Supernova SN 2017dfc and Messier 63: an image (21 Apr. 2017)

On 20 April 2017, the GAIA mission reported the discovery of a faint transient, not far from the nucleus of the stunning spiral galaxy Messier 63. Later, it was confirmed to be a supernova, labeled SN 2017dfc, but much more distant than the apparent host galaxy.

Supernova SN 2017dfc and Messier 63: 21 Apr. 2017

Supernova SN 2017dfc and Messier 63: 21 Apr. 2017

The alert referred to observations dated 9 Apr. 2017, so it was interesting to see if at that time the possible supernova was just rising or what. Of course, it it even was a supernova! The first reports said the transient was still there, with no much different brightness: quite puzzling. On 21 Apr. 2017, a spectrum was reported, suggesting it was a type Ia supernova close to its maximum. The interesting thing was that the spectrum indicated a redshift z=0.06, while the redshift of Messier 63 is z=0.0016 . This indicates the supernova is well beyond (almost 900 millions of light years) that galaxy (placed at about 30 millions of light years). A very intriguing event.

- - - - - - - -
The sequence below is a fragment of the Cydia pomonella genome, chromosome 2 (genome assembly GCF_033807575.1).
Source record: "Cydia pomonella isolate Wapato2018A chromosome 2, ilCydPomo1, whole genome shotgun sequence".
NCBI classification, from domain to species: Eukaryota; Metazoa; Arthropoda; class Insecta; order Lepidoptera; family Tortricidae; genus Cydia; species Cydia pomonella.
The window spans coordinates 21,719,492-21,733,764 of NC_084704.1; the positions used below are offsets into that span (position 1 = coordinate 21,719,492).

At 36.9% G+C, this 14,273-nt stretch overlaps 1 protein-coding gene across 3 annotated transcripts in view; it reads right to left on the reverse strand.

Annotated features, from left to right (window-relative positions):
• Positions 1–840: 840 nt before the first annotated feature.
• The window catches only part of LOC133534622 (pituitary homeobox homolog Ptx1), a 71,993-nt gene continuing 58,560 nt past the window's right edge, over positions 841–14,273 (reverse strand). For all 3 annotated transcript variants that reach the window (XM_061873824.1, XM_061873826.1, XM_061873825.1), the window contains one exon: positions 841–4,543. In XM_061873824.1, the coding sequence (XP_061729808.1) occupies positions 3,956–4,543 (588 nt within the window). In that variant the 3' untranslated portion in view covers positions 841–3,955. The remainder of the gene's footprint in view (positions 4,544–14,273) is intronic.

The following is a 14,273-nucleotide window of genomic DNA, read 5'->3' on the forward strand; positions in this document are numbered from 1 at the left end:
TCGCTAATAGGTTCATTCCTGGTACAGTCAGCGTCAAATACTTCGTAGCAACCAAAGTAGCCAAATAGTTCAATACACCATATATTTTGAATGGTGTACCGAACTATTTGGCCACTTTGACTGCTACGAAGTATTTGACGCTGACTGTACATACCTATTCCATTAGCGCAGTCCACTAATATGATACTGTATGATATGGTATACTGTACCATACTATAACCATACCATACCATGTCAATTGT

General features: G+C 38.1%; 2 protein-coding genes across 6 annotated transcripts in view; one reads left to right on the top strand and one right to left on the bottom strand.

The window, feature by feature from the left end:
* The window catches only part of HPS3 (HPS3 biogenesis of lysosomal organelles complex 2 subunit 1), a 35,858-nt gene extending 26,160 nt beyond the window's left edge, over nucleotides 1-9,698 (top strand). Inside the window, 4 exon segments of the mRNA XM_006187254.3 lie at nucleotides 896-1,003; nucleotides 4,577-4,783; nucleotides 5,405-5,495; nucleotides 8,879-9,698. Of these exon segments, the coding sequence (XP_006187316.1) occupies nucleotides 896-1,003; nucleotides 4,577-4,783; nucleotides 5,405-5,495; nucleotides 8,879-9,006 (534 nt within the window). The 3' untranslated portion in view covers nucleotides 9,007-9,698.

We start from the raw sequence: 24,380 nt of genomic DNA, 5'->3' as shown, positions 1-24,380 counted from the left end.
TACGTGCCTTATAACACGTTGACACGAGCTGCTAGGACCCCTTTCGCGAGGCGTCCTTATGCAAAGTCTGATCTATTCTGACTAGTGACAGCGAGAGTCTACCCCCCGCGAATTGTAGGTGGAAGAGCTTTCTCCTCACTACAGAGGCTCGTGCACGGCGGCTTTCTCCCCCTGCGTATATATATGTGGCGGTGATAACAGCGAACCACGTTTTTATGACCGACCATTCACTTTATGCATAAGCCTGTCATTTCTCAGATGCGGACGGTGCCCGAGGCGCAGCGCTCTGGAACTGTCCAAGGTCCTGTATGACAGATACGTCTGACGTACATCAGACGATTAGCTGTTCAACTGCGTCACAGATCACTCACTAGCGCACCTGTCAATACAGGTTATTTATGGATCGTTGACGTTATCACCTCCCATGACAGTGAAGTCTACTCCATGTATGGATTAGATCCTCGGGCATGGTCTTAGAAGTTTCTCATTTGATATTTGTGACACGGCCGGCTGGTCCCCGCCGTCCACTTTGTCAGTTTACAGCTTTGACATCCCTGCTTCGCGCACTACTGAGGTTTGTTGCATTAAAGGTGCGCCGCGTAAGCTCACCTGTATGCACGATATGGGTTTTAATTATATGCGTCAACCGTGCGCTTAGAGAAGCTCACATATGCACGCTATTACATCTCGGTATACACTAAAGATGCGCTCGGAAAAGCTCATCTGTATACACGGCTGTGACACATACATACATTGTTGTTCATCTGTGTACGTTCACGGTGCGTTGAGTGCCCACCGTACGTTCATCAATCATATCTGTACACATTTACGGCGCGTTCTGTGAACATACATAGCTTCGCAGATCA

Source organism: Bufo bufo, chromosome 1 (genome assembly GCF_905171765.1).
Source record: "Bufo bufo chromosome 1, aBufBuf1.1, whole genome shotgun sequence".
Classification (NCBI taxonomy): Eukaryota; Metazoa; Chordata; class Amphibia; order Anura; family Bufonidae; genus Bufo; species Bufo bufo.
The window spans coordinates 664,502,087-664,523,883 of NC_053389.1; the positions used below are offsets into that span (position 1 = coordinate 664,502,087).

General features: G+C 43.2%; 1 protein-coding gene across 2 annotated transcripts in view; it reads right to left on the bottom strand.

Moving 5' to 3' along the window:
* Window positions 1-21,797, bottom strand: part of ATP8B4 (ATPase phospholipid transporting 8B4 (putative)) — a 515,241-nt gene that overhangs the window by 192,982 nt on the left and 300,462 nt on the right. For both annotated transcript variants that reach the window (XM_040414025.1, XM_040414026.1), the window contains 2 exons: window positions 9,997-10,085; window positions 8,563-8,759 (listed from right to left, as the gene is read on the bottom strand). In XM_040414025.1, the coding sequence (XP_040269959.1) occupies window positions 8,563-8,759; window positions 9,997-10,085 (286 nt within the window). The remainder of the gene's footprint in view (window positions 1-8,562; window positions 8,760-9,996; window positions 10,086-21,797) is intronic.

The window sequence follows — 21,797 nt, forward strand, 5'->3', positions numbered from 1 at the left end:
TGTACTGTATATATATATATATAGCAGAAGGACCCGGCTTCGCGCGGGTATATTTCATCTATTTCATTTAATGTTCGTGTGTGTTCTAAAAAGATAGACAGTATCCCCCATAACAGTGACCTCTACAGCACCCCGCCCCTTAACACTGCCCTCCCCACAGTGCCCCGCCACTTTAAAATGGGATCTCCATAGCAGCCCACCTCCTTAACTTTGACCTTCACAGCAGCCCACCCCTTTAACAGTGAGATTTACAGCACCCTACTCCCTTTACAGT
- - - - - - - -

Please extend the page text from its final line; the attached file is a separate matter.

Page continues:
The image above is the average of five, 60-seconds exposures, remotely taken with “Elena” (PlaneWave 17″+Paramount ME+SBIG STL-6303E) robotic unit available at Virtual Telescope. We measured a magnitude of 17.7 (unfiltered).

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